I think that it is really important to be clear here: though we are talking about college students, we are not talking about all college students. There are millions of people in college and most of them aren’t at Middlebury or Yale or Berkeley. They are attending community colleges. They are attending smaller institutions, bigger institutions. This kind of campus activism is by no means a majority activity among students today.
I think the problem with the rise of a more oppressive attitude toward speech really gets to the growth of the administrative state on college campuses, like the idea that you would hire someone just to be your expert on diversity. Which, you know, I’m kind of surprised that no one has asked me — a noted expert in being diverse! But if you create all these new administrative positions, they’re going to have to find something to do. A lot of that time they end up policing speech in ways that are deeply illiberal.
I think that how we talk about these issues is important too. Just as Robby said, it’s not all students; it’s not even most students. When I was a student at the University of Michigan, I was also working in a dining hall washing dishes for four years. I remember my own experiences of witnessing campus activism, which like so many others I was too busy to join. At the time there was a group on campus, BAMN By Any Means Necessary, which you reference in the book. This group was very upset about efforts to end affirmative action and so had a lot of big, showy protests to that effect. But I also saw it coming from the conservative groups like Young Americans for Freedom. While I was on campus, YAF hosted “catch an illegal immigrant day” and would do things like host “affirmative action bake sales.” It seemed as if they were — do you remember the old
Spy vs. Spy cartoons? Occasionally you had moments where it felt like that — the reciprocal absurdity of it, where it felt like both sides were more copying than really opposing each other. The culture of campus activism has changed, both on what we think of as the left but also on what we think of as the right.
It’s not necessarily that campus activists on the right and the left are doing activism wrong; they are doing activism in the way that colleges have created the atmosphere to do it. It’s difficult when you are on a college campus and you are aware that outside of your college campus you have virtually no power to change minds about anything. Particularly for those on the left, who see Republicans in control of the White House and, currently the Senate, and in many states also the state government. It feels like there’s a disconnect between real‐world politics and what these fired‐up young radicals want. At the same time, conservatives feel powerless in the face of overwhelmingly liberal faculties and student culture on campus. So all that frustrated energy gets channeled into the kind of highly performative activism we see today.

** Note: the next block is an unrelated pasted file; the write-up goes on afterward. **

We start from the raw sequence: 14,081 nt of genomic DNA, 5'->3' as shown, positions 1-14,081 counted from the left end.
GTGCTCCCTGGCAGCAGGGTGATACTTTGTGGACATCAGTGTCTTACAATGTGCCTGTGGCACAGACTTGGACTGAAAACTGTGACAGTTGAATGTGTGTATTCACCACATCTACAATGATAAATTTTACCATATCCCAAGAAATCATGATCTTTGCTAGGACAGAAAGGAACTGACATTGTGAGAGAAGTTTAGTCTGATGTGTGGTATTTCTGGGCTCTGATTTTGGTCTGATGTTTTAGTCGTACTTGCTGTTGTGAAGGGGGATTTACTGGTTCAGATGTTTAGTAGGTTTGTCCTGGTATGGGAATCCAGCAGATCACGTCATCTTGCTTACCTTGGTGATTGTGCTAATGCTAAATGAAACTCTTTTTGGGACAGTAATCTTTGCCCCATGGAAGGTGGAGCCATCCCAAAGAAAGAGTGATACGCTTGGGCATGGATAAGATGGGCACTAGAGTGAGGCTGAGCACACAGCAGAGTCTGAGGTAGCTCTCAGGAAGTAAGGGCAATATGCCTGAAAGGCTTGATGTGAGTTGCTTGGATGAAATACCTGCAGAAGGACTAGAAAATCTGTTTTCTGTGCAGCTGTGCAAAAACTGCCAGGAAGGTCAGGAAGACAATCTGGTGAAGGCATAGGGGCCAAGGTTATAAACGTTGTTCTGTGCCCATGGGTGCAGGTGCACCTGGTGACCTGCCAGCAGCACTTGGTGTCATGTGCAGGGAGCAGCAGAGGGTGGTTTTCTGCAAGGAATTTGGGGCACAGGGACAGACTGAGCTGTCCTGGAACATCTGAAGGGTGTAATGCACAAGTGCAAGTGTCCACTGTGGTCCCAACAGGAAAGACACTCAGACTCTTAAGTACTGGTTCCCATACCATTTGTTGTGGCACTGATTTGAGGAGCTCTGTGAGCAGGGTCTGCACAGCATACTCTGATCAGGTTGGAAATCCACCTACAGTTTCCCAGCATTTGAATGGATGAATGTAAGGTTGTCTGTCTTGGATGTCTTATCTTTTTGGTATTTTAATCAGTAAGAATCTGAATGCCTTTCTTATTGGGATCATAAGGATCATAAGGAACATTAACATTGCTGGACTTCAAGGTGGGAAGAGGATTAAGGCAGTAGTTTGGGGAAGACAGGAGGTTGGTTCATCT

When you have no space to make actual change, you do get into this kind of activity. I think some people have called it virtue signaling, but it’s really a kind of activism signaling. Its talking about white people in a certain deliberately outlandish way, for example. Or on the right, stuff like Charlie Kirks Turning Point USA creating a Professor Watch List, where you can report professors for being mean or “leftist.” It is this idea, when you get down to it and what I hear when I talk to kids on college campuses, that this is the only way anyone is going to listen to us. The squeaky wheel gets the grease, so to speak. It’s the person who is saying things like, “we should kick all white people off of this college campus” who gets listened to by national media.
And I have some critical thoughts on how national media covers college issues, because generally it is sending a bunch of reporters over here to talk to the loudest person, while ignoring the person whose story is “I’m working two jobs to pay off my college loan debt, so I can’t really get involved in campus activism.” That person is not getting heard from, even though there are far more of that type of person than there are of the yelling, screaming, acting‐out type.
I want us to be fair to those students, and I want us to be really fair with the genuine issues they are dealing with. And I think I’d like to close with the biggest point of disagreement I have with the book — sorry Robby! There is an argument toward the end that liberal activism, or “left‐leaning activism,” could push people toward the open arms of the alt‐right. And I think that’s an argument that has been made historically, too, when it comes to the rise of fascism in the 1930s.
Robby spoke to Richard Spencer, the noted white supremacist, who spends a lot of time on college campuses for someone who was born in 1978. Normally people try to look down on that kind of thing, but he’s following in a tradition. The founder of the American Nazi Party, George Lincoln Rockwell, went on a college tour in the early 1960s, and you can go look up his speeches at Michigan State University. And his entire point was saying, every effort to protest him was pushing people toward him. Any effort to stop this expression of free speech is just pushing people toward the Nazis. That all he
was asking for was the sharing of ideas in a civil discourse. But then, in an interview with Alex Haley, author of Roots, in Playboy Magazine, George Lincoln Rockwell was a little bit clearer. He said repeatedly, in essence, “I hate n——. I hate them. I hate n—— and the Jews. The Jews are controlling the n— —.” That’s what George Lincoln Rockwell’s message really was.
I think that it is extremely clear that people do not wind up in the alt‐right because of the illiberalism of the left. That is taking away the personal responsibility of people who choose to become angry bigots. I think we should remember that people do not join political entities because they were pushed to do so. The people who send so many Jewish journalists gas chamber images did not do so because a professor at the University of Missouri was an illiberal leftist. They did so because they decided to do so. They did so because they decided to engage in an illiberalism themselves.
There are a host of people who have received cruelty and illiberalism on social media and college campuses from the left, and they did not decide, “you know who looks good right now? That Nazi Richard Spencer and his stupid suits.” I think we should give college students more credit than that.